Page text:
This involves the observation of facts in relation to phenomenon of crime and interpreting them in relation to the possible causes of criminal behaviour. Under physical sciences, a cause-effect relationship can be easily established. For example, a particular factor (i.e. cause) leads to a particular change (i.e. effect) e.g. heal (cause) makes the wax melt (effect). Unlike physical sciences, no causes can be attributed to any criminal behaviour which may be both sufficient and necessary. For example, none of the factors like poverty, age, sex, etc., which may be relevant in interpretation of criminal behaviour, is either sufficient or necessary for commission of crime.
An illustration to make clear the distinction between necessary and sufficient cause – If result B invariably follows cause A whatever else may or may not happen, A would be a sufficient, but not always a necessary cause. If, however, B follows A only if A and certain other factors present, then A is a necessary, but not a sufficient cause. If B invariably’ follow A without any other factors required, and A cannot be replaced by any other alternative, then A is both necessary and sufficient cause. This is the reason why no particular crime or criminal behaviour in general can be explained by one cause alone, nor it can be said that a particular cause shall always lead to a particular criminal situation.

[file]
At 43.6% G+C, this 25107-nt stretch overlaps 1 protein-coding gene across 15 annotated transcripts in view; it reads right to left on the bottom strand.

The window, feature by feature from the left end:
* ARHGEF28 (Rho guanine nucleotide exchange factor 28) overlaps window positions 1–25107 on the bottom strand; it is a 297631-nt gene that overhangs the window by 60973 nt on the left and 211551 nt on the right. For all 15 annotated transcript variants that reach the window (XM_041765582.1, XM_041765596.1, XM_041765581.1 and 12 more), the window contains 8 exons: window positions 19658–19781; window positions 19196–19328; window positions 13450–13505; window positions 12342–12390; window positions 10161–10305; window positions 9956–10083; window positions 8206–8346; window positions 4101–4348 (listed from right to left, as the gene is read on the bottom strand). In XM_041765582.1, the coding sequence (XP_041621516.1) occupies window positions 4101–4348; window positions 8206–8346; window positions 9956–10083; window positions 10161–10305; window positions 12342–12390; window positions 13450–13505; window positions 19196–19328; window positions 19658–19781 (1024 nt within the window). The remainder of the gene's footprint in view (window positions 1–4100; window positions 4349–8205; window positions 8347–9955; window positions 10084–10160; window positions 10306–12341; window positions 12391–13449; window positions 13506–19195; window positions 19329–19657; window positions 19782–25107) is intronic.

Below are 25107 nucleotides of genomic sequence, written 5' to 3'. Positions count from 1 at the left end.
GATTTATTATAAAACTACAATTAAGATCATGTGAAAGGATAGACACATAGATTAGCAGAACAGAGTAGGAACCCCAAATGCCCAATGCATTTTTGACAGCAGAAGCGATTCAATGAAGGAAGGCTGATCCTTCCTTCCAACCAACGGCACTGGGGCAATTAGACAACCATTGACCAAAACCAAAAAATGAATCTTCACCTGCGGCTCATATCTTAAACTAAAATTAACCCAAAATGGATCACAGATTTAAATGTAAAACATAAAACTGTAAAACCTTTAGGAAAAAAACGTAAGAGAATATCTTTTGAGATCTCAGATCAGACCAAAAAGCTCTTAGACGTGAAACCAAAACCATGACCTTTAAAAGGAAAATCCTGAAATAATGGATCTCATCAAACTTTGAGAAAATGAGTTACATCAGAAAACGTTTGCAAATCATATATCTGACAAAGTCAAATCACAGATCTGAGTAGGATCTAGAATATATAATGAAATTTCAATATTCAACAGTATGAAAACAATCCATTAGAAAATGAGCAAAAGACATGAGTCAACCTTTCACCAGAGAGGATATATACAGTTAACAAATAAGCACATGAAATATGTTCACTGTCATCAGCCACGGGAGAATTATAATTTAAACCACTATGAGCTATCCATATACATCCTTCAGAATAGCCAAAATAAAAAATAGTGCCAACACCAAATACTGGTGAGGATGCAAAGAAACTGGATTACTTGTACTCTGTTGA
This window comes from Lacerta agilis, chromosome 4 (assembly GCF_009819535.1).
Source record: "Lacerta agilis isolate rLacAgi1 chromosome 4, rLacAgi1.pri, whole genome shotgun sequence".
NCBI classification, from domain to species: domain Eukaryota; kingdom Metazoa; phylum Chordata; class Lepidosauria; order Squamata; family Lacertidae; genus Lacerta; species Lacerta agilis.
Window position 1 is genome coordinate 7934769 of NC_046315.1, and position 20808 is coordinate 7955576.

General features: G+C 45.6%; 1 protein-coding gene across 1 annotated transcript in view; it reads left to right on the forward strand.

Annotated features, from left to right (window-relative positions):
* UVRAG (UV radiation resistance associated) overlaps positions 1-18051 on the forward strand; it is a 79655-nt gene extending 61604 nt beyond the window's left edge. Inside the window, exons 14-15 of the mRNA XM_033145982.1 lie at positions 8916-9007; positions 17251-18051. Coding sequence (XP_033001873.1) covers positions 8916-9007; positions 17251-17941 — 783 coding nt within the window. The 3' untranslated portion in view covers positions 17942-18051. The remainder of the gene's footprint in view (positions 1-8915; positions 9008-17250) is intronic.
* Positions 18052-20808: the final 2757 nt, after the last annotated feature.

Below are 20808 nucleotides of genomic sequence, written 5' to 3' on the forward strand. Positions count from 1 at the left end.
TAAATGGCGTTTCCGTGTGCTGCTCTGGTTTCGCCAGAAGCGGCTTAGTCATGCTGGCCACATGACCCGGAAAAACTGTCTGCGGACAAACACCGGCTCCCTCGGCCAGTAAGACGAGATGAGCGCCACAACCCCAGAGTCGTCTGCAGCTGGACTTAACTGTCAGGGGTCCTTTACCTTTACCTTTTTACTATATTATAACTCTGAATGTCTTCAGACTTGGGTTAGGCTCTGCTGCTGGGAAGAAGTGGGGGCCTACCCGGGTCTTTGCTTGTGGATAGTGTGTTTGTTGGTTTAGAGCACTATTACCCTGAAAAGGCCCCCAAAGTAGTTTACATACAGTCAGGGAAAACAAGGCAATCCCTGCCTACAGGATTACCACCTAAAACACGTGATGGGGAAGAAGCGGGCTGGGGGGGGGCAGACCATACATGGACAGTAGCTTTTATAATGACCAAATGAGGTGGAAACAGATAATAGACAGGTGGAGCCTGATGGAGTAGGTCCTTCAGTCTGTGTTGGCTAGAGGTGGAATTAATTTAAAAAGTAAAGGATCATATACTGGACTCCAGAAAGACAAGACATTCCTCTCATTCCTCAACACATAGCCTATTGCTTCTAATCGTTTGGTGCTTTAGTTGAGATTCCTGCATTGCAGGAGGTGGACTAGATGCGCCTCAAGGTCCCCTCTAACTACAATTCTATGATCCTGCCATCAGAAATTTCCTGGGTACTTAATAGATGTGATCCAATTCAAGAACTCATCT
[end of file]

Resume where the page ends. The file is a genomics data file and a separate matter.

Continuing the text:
Thus, the correlation between observed facts and situations does not always mean that there is a nexus or connection between them. The correlation between a fact and a situation may exist by chance only, and may not occur after sometime. The human behaviour is too complex to be explained by causal approaches or correlation between-a cause and a behaviour pattern.
Crime is a variable concept changing from place to place and time to time and therefore scientific criminal behaviour is impossible. Crimes are like any other social phenomenon which have no stable unit. The latest trend to explain criminal behaviour is to take into account various factors ‘like physical, social, economic, etc., i.e. an eclectic view.